Tim Kurkjian's Baseball Fix: Mike Piazza turned a favor for his dad into a Hall of Fame career

You love baseball. Tim Kurkjian loves baseball. So while we await its return, every day we'll provide you with a story or two tied to this date in baseball history.

ON THIS DATE IN 2004, Mike Piazza became the all-time leading home run hitter for a catcher, with 352.

Two years later, Piazza, in the second-to-last season of his career, signed with the Padres. He took a hand-strength test that is required of all new Padres players. He destroyed the team record. Manager Bruce Bochy said, "It was like Herman Munster had joined our team.''

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Those incredibly strong hands were his greatest strength, the biggest reason Piazza became the greatest hitting catcher in major league history. That is amazing considering he was drafted by the Dodgers in the 62nd round of the 1988 draft, mostly as a favor because Dodgers manager Tommy Lasorda was a childhood friend of Piazza's dad, Vince. Mel Didier, who scouted and signed Piazza, said he called Piazza, then a teenager, on Christmas Day, and was told by Piazza's mom, "Mike is hitting in the batting cage in the backyard.''

All that hitting paid off. Piazza's seasons with the Dodgers were stunning, especially for a catcher: From 1994 to 1998, he hit .339. He is one of the three greatest Mets of all time and he played only seven years for them. He hit 427 homers in his career. There have been only 18 seasons in major league history in which a primary catcher has hit 35 homers. Piazza has six of them.

The biggest of the 427 homers was, of course, the one he hit in the first game at Shea Stadium, and the first game played in New York after the 9/11 attacks in 2001. The Mets did so much to help with the healing, and the recovery, after 9/11. The Mets were trailing the Braves 2-1 in the bottom of the eighth when Piazza hit a two-run homer off Steve Karsay. The Mets won the game. It was one of the most emotional home runs ever hit.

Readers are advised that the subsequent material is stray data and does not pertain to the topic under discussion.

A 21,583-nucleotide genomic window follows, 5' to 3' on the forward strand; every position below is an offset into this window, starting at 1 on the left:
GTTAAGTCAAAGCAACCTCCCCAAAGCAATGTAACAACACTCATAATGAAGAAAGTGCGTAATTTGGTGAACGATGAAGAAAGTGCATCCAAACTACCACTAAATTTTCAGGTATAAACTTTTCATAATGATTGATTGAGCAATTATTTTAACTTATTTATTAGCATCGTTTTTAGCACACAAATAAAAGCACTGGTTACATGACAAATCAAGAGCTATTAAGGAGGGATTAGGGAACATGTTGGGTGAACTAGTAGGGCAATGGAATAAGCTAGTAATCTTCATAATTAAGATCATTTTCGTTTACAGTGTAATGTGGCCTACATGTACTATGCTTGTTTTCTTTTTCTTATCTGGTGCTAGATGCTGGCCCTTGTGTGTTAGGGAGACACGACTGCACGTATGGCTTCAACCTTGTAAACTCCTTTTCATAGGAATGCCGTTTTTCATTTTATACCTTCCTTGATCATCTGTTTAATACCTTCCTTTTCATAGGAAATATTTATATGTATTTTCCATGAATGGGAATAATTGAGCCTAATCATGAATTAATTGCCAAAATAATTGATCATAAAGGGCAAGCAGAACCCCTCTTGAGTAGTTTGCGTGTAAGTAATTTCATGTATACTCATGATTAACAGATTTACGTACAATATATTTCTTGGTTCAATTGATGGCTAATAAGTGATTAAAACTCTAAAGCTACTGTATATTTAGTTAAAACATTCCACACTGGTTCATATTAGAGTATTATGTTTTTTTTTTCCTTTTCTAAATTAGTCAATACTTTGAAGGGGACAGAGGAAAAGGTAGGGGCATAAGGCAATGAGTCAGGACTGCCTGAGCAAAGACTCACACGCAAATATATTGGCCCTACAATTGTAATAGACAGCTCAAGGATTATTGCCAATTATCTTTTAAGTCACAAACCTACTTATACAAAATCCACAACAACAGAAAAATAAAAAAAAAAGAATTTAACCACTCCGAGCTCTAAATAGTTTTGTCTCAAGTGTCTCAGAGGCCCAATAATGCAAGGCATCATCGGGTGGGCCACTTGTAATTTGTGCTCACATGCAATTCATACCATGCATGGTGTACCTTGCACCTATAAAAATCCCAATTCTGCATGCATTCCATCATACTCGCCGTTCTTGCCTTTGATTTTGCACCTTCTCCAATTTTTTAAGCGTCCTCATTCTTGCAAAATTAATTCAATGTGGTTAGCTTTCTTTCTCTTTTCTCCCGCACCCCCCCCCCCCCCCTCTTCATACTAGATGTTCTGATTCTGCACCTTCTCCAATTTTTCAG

"There were dogs at the ballpark at 6 a.m. sniffing lockers for bombs,'' then-Mets manager Bobby Valentine said. "There were guys with semi-automatics on the top of the stadium. Just before the game, first responders and EMT guys were in right field, in uniforms, doing the chorus line kick together ... it was the most amazing thing I've ever seen. Liza Minnelli sang 'New York, New York.' There wasn't a dry eye in the house. The tears were tears of uncertainty and fear. And then Mike gets up and takes the most spectacular swing that anyone has ever taken. And all those tears became tears of joy.''

Other baseball notes from May 5

  • In 1978, Pete Rose recorded his 3,000th hit. "After I got my 3,000th hit,'' Cal Ripken said, "Pete Rose called and told me, 'Only 1,256 more, and you'll catch me.'"

  • In 1975, the A's released sprinter Herb Washington. He played in 105 games in his career, all with Oakland, and he never went to the plate -- he scored 33 runs, and stole 31 bases in 48 attempts.

  • In 1971, catcher Mike Redmond was born. He is one of the best, funniest guys ever to play the game. More than once, when his struggling team needed a lift or a laugh, he took batting practice (indoors) wearing only socks, shoes and batting gloves.

  • In 1956, infielder Ron Oester was born. He was a good player, but he didn't walk much. He once said, "If I wanted to walk, I would have been a f---ing postman!''

  • In 2018, Craig Kimbrel recorded his 300th save. His ball took off in the strike zone. During one BP session against Kimbrel, teammate Matt Diaz said, "His first pitch came in thigh-high, and I thought, 'Hey thanks, Craig, for grooving one.' But by the time the pitch got to the plate, the ball was up around my neck. The ball does rise no matter what anyone tells you. Sister Rose was a great [high school] physics teacher and a really sweet lady, but she never faced Craig Kimbrel.''